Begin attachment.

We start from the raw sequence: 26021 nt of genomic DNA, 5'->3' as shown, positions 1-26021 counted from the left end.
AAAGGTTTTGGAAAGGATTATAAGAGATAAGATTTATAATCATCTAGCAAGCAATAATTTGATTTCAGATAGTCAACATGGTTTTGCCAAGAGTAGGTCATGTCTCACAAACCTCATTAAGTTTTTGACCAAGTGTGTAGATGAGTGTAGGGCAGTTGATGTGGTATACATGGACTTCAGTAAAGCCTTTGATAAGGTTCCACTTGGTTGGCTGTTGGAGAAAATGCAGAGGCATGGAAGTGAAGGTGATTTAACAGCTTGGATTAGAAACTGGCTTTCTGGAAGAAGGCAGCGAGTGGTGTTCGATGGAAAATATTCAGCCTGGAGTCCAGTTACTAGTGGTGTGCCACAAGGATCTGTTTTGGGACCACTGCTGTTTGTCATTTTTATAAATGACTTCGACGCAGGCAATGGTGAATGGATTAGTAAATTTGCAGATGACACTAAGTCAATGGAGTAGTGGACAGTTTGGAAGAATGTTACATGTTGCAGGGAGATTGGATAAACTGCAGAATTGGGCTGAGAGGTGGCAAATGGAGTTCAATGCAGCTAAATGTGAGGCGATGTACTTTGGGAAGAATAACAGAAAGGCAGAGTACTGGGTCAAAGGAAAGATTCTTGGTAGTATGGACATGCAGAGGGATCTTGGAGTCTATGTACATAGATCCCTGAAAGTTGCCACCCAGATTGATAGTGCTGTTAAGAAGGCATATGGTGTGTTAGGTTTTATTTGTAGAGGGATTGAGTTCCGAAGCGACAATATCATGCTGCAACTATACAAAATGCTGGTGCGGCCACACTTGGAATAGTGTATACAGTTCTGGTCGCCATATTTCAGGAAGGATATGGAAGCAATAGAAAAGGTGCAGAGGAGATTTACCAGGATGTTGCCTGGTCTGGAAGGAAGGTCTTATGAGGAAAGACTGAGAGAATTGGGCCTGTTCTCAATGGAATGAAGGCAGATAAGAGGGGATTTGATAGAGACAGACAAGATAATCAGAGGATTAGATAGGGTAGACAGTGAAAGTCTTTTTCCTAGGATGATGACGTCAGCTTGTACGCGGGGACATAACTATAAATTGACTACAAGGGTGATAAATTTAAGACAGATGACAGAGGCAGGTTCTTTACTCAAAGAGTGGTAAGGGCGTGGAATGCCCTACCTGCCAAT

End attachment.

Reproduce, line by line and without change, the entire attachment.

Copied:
We start from the raw sequence: 26021 nt of genomic DNA, 5'->3' as shown, positions 1-26021 counted from the left end.
AAAGGTTTTGGAAAGGATTATAAGAGATAAGATTTATAATCATCTAGCAAGCAATAATTTGATTTCAGATAGTCAACATGGTTTTGCCAAGAGTAGGTCATGTCTCACAAACCTCATTAAGTTTTTGACCAAGTGTGTAGATGAGTGTAGGGCAGTTGATGTGGTATACATGGACTTCAGTAAAGCCTTTGATAAGGTTCCACTTGGTTGGCTGTTGGAGAAAATGCAGAGGCATGGAAGTGAAGGTGATTTAACAGCTTGGATTAGAAACTGGCTTTCTGGAAGAAGGCAGCGAGTGGTGTTCGATGGAAAATATTCAGCCTGGAGTCCAGTTACTAGTGGTGTGCCACAAGGATCTGTTTTGGGACCACTGCTGTTTGTCATTTTTATAAATGACTTCGACGCAGGCAATGGTGAATGGATTAGTAAATTTGCAGATGACACTAAGTCAATGGAGTAGTGGACAGTTTGGAAGAATGTTACATGTTGCAGGGAGATTGGATAAACTGCAGAATTGGGCTGAGAGGTGGCAAATGGAGTTCAATGCAGCTAAATGTGAGGCGATGTACTTTGGGAAGAATAACAGAAAGGCAGAGTACTGGGTCAAAGGAAAGATTCTTGGTAGTATGGACATGCAGAGGGATCTTGGAGTCTATGTACATAGATCCCTGAAAGTTGCCACCCAGATTGATAGTGCTGTTAAGAAGGCATATGGTGTGTTAGGTTTTATTTGTAGAGGGATTGAGTTCCGAAGCGACAATATCATGCTGCAACTATACAAAATGCTGGTGCGGCCACACTTGGAATAGTGTATACAGTTCTGGTCGCCATATTTCAGGAAGGATATGGAAGCAATAGAAAAGGTGCAGAGGAGATTTACCAGGATGTTGCCTGGTCTGGAAGGAAGGTCTTATGAGGAAAGACTGAGAGAATTGGGCCTGTTCTCAATGGAATGAAGGCAGATAAGAGGGGATTTGATAGAGACAGACAAGATAATCAGAGGATTAGATAGGGTAGACAGTGAAAGTCTTTTTCCTAGGATGATGACGTCAGCTTGTACGCGGGGACATAACTATAAATTGACTACAAGGGTGATAAATTTAAGACAGATGACAGAGGCAGGTTCTTTACTCAAAGAGTGGTAAGGGCGTGGAATGCCCTACCTGCCAAT